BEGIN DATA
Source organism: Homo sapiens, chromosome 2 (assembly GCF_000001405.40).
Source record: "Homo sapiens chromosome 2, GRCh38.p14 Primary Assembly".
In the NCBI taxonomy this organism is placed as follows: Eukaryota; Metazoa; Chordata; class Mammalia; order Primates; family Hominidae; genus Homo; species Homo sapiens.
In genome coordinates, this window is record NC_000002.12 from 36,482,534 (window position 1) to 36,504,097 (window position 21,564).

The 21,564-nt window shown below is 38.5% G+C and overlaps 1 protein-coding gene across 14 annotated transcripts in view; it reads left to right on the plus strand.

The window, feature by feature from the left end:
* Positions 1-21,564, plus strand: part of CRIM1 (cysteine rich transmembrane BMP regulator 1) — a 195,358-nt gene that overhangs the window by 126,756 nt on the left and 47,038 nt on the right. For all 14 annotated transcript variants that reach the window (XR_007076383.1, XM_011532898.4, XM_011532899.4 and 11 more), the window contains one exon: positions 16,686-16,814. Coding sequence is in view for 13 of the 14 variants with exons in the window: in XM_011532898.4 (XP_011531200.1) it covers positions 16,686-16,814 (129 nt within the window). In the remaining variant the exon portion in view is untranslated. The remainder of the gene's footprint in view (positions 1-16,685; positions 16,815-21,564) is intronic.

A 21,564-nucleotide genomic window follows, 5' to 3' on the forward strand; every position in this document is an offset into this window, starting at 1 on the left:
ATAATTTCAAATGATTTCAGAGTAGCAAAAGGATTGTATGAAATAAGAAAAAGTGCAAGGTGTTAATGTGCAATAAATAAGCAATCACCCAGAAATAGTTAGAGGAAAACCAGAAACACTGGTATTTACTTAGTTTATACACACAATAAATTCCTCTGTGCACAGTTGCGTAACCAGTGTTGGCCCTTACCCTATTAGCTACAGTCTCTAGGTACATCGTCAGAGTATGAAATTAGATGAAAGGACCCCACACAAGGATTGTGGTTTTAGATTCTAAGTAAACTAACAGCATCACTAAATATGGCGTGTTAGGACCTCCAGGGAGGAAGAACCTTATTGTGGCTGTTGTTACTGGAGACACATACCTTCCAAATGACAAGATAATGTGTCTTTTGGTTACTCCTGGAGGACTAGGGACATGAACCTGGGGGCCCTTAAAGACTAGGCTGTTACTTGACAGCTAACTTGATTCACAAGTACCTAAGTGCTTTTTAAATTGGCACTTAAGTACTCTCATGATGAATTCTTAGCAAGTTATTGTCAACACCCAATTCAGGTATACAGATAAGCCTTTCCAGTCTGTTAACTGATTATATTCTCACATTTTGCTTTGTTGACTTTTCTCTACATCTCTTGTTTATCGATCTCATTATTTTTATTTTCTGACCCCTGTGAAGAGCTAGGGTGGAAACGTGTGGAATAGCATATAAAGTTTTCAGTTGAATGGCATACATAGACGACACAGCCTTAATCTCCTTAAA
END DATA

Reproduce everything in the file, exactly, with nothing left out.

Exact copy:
Source organism: Homo sapiens, chromosome 2 (assembly GCF_000001405.40).
Source record: "Homo sapiens chromosome 2, GRCh38.p14 Primary Assembly".
In the NCBI taxonomy this organism is placed as follows: Eukaryota; Metazoa; Chordata; class Mammalia; order Primates; family Hominidae; genus Homo; species Homo sapiens.
In genome coordinates, this window is record NC_000002.12 from 36,482,534 (window position 1) to 36,504,097 (window position 21,564).

The 21,564-nt window shown below is 38.5% G+C and overlaps 1 protein-coding gene across 14 annotated transcripts in view; it reads left to right on the plus strand.

The window, feature by feature from the left end:
* Positions 1-21,564, plus strand: part of CRIM1 (cysteine rich transmembrane BMP regulator 1) — a 195,358-nt gene that overhangs the window by 126,756 nt on the left and 47,038 nt on the right. For all 14 annotated transcript variants that reach the window (XR_007076383.1, XM_011532898.4, XM_011532899.4 and 11 more), the window contains one exon: positions 16,686-16,814. Coding sequence is in view for 13 of the 14 variants with exons in the window: in XM_011532898.4 (XP_011531200.1) it covers positions 16,686-16,814 (129 nt within the window). In the remaining variant the exon portion in view is untranslated. The remainder of the gene's footprint in view (positions 1-16,685; positions 16,815-21,564) is intronic.

A 21,564-nucleotide genomic window follows, 5' to 3' on the forward strand; every position in this document is an offset into this window, starting at 1 on the left:
ATAATTTCAAATGATTTCAGAGTAGCAAAAGGATTGTATGAAATAAGAAAAAGTGCAAGGTGTTAATGTGCAATAAATAAGCAATCACCCAGAAATAGTTAGAGGAAAACCAGAAACACTGGTATTTACTTAGTTTATACACACAATAAATTCCTCTGTGCACAGTTGCGTAACCAGTGTTGGCCCTTACCCTATTAGCTACAGTCTCTAGGTACATCGTCAGAGTATGAAATTAGATGAAAGGACCCCACACAAGGATTGTGGTTTTAGATTCTAAGTAAACTAACAGCATCACTAAATATGGCGTGTTAGGACCTCCAGGGAGGAAGAACCTTATTGTGGCTGTTGTTACTGGAGACACATACCTTCCAAATGACAAGATAATGTGTCTTTTGGTTACTCCTGGAGGACTAGGGACATGAACCTGGGGGCCCTTAAAGACTAGGCTGTTACTTGACAGCTAACTTGATTCACAAGTACCTAAGTGCTTTTTAAATTGGCACTTAAGTACTCTCATGATGAATTCTTAGCAAGTTATTGTCAACACCCAATTCAGGTATACAGATAAGCCTTTCCAGTCTGTTAACTGATTATATTCTCACATTTTGCTTTGTTGACTTTTCTCTACATCTCTTGTTTATCGATCTCATTATTTTTATTTTCTGACCCCTGTGAAGAGCTAGGGTGGAAACGTGTGGAATAGCATATAAAGTTTTCAGTTGAATGGCATACATAGACGACACAGCCTTAATCTCCTTAAA